Giant food producer Cargill uses more than a dozen renewable energy sources at more than 100 locations around the world, primarily biomass and biogas, which are produced from agricultural and meat byproducts and used to fuel power generators, but the company also has on-site solar and wind power generators, as well as batteries.

"Much of the renewable energy we use comes from our own facilities, such as cocoa shells, sunflower hulls, sugarcane pulp and palm hulls," said Jill Kolling, global sustainability leader at Cargill.

In one example, Cargill operates a beef processing plant in High River, Alberta, that gets about half its power from on-site generators, fueled using biomaterials. Manure and discarded animal parts are burned to generate electricity and to dispose of the waste.

All of the company's North American beef processing plants capture methane from wastewater lagoons, which is used to fuel biodigesters that power boilers that generate steam for the plants.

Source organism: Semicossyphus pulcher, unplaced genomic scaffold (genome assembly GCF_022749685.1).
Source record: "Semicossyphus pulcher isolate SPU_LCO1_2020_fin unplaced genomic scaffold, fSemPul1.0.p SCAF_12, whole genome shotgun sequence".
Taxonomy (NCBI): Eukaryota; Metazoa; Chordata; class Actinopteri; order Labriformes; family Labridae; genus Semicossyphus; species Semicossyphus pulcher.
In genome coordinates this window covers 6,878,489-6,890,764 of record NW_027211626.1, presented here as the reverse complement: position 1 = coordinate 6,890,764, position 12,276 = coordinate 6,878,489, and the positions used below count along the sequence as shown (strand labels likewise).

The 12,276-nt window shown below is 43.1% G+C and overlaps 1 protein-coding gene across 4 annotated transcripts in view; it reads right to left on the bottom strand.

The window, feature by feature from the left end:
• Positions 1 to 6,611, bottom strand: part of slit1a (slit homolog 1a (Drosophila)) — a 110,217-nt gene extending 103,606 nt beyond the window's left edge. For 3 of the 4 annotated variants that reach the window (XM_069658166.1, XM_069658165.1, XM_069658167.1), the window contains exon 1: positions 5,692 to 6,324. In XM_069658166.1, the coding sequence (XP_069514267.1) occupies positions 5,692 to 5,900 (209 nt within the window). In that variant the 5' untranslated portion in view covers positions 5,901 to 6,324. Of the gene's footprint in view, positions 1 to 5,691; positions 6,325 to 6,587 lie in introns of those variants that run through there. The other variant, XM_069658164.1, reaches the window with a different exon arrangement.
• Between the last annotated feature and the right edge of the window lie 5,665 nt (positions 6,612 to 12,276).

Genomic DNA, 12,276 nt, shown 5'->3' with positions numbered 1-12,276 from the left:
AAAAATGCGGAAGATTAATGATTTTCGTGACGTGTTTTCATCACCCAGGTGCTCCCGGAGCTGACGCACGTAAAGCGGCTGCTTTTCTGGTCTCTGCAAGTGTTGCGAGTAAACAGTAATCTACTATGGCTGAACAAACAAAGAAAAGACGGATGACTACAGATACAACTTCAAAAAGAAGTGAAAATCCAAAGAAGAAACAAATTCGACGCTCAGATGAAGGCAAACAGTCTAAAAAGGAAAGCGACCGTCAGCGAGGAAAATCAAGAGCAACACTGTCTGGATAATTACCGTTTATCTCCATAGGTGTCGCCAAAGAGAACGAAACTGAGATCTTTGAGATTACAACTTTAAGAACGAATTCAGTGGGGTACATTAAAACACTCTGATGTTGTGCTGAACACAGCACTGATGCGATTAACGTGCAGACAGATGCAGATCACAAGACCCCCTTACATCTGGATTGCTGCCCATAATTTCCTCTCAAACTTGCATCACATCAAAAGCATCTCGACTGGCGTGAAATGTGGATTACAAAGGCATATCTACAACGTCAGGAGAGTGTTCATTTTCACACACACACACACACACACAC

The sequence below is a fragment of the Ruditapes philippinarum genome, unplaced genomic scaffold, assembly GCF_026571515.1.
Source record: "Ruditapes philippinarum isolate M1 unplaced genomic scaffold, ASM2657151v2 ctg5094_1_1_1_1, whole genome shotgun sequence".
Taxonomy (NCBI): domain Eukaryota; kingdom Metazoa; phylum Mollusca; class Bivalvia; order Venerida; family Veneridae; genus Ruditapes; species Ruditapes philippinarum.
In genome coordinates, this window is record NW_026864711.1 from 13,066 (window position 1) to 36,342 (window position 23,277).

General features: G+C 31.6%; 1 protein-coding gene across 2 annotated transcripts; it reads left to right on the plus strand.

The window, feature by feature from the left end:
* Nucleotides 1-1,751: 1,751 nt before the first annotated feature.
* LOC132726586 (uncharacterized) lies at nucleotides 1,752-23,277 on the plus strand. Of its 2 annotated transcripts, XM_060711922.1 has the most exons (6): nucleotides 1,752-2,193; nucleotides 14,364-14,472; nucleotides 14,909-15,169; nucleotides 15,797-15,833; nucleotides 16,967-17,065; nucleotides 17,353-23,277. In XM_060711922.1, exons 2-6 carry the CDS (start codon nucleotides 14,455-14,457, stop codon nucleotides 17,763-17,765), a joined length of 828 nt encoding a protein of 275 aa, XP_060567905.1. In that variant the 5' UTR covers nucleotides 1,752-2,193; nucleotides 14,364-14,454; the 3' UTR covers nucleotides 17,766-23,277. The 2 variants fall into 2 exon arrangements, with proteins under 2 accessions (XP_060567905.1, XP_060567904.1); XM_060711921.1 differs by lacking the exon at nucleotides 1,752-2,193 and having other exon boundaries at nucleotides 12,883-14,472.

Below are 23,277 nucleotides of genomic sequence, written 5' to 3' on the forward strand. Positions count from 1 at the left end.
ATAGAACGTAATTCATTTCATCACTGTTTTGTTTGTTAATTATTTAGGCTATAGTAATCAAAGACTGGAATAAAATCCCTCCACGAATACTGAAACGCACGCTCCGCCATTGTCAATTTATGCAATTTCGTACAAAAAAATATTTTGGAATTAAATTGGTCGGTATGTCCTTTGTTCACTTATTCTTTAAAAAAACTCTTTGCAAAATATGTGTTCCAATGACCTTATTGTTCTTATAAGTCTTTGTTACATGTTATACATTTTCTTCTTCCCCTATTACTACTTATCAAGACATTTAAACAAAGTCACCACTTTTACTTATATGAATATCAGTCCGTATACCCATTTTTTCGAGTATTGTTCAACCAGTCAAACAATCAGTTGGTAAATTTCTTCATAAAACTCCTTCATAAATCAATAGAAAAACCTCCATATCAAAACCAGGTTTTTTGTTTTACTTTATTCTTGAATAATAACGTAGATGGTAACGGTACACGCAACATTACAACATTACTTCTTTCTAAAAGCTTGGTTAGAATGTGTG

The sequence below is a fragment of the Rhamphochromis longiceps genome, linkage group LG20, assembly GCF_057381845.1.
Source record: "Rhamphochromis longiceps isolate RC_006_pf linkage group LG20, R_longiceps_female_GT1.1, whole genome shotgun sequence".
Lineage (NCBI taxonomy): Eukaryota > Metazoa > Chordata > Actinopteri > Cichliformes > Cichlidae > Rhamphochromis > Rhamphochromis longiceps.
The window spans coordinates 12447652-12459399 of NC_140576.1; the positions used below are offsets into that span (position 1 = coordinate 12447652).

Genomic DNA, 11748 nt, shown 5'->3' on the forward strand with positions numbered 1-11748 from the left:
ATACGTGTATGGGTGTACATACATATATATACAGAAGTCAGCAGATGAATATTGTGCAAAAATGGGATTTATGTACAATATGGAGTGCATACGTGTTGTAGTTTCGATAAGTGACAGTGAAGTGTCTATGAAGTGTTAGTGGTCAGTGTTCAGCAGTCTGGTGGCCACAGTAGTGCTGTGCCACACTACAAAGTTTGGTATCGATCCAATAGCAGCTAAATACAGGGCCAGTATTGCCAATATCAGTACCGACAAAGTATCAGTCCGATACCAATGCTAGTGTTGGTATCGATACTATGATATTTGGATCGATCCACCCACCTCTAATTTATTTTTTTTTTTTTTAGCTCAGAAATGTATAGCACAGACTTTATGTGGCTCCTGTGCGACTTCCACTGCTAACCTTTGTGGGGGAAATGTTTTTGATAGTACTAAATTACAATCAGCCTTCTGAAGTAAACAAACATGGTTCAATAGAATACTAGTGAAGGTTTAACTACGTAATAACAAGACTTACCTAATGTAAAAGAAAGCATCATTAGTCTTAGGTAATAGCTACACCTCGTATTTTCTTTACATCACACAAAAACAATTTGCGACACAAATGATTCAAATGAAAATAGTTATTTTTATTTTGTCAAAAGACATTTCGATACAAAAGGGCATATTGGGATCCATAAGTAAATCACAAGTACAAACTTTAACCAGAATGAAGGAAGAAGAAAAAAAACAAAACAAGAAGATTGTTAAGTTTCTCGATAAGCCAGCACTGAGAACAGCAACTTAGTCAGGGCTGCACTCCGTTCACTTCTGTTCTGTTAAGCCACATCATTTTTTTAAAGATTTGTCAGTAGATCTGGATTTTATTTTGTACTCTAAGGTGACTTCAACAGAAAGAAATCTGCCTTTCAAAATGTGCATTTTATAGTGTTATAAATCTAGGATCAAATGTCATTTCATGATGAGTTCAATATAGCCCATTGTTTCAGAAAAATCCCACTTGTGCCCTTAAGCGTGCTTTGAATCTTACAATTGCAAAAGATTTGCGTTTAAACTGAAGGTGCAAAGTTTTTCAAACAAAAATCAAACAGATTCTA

Microsoft reached a deal last year with Washington state regulators that allows the tech giant to bypass its local utility and buy 100 percent "carbon-free" energy directly from suppliers.

In addition, Microsoft aims to buy renewable energy in amounts that keep up with the power used by its expanding cloud computing business, which relies on data centers around the world.

Centralizing data computing into discreet data centers, rather than having it scattered across millions of data storage facilities, actually reduces emissions, said Brandon Middaugh, senior program manager for distributed energy with Microsoft. Even so, the tech giant's data centers around the world are the largest portion of the company’s energy footprint, and a big focus of the company's renewable energy activities.

"We try to combine renewable energy targets with new technologies that we're deploying on site, such as lithium-ion batteries, biogas-driven data center computing fuel cells, and other new technologies, where they fit the core business and they allow us to meet our clean-energy goals," she said at GreenBiz 18.

Microsoft is on track to obtain 50 percent of its power from direct renewable energy purchases delivered on the grid, and to purchase RECs to match the other 50 percent of its power usage. The company aims to boost its actual renewable power usage to 60 percent by 2020 and to larger shares in later years, she said.

Corporate and other non-residential customers installed 1,372 MWs of solar panels during the first three quarters of 2017, up 3 percent from the same period a year earlier, according to the Solar Energy Industries Association and GTM Research.